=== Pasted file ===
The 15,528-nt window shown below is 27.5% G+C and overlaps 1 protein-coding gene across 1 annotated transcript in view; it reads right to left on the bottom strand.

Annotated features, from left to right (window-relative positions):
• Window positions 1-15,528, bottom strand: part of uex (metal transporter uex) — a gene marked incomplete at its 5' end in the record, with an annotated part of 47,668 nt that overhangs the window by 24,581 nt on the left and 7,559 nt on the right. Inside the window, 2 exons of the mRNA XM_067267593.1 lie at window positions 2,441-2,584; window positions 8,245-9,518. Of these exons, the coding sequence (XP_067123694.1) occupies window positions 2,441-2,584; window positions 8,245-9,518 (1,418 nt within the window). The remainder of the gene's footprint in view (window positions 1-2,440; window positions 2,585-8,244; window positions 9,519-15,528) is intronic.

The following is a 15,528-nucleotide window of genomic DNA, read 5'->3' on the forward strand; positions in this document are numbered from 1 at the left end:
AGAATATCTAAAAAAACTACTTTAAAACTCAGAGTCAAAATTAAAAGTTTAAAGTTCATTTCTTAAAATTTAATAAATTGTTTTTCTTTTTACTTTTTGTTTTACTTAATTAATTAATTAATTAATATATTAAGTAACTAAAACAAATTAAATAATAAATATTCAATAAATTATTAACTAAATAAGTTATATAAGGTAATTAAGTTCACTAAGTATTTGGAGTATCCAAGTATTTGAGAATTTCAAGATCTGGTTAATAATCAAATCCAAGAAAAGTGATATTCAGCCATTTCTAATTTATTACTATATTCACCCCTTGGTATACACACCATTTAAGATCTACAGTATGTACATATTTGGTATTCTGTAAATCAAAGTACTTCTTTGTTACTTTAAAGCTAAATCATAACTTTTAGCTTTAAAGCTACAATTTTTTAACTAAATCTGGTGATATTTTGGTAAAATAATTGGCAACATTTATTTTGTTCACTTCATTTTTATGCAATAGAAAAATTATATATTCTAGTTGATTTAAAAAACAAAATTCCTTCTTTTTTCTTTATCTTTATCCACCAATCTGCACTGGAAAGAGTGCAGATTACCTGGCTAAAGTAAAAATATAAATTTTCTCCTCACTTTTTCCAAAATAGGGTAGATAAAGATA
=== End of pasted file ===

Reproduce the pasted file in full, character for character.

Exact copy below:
The 15,528-nt window shown below is 27.5% G+C and overlaps 1 protein-coding gene across 1 annotated transcript in view; it reads right to left on the bottom strand.

Annotated features, from left to right (window-relative positions):
• Window positions 1-15,528, bottom strand: part of uex (metal transporter uex) — a gene marked incomplete at its 5' end in the record, with an annotated part of 47,668 nt that overhangs the window by 24,581 nt on the left and 7,559 nt on the right. Inside the window, 2 exons of the mRNA XM_067267593.1 lie at window positions 2,441-2,584; window positions 8,245-9,518. Of these exons, the coding sequence (XP_067123694.1) occupies window positions 2,441-2,584; window positions 8,245-9,518 (1,418 nt within the window). The remainder of the gene's footprint in view (window positions 1-2,440; window positions 2,585-8,244; window positions 9,519-15,528) is intronic.

The following is a 15,528-nucleotide window of genomic DNA, read 5'->3' on the forward strand; positions in this document are numbered from 1 at the left end:
AGAATATCTAAAAAAACTACTTTAAAACTCAGAGTCAAAATTAAAAGTTTAAAGTTCATTTCTTAAAATTTAATAAATTGTTTTTCTTTTTACTTTTTGTTTTACTTAATTAATTAATTAATTAATATATTAAGTAACTAAAACAAATTAAATAATAAATATTCAATAAATTATTAACTAAATAAGTTATATAAGGTAATTAAGTTCACTAAGTATTTGGAGTATCCAAGTATTTGAGAATTTCAAGATCTGGTTAATAATCAAATCCAAGAAAAGTGATATTCAGCCATTTCTAATTTATTACTATATTCACCCCTTGGTATACACACCATTTAAGATCTACAGTATGTACATATTTGGTATTCTGTAAATCAAAGTACTTCTTTGTTACTTTAAAGCTAAATCATAACTTTTAGCTTTAAAGCTACAATTTTTTAACTAAATCTGGTGATATTTTGGTAAAATAATTGGCAACATTTATTTTGTTCACTTCATTTTTATGCAATAGAAAAATTATATATTCTAGTTGATTTAAAAAACAAAATTCCTTCTTTTTTCTTTATCTTTATCCACCAATCTGCACTGGAAAGAGTGCAGATTACCTGGCTAAAGTAAAAATATAAATTTTCTCCTCACTTTTTCCAAAATAGGGTAGATAAAGATA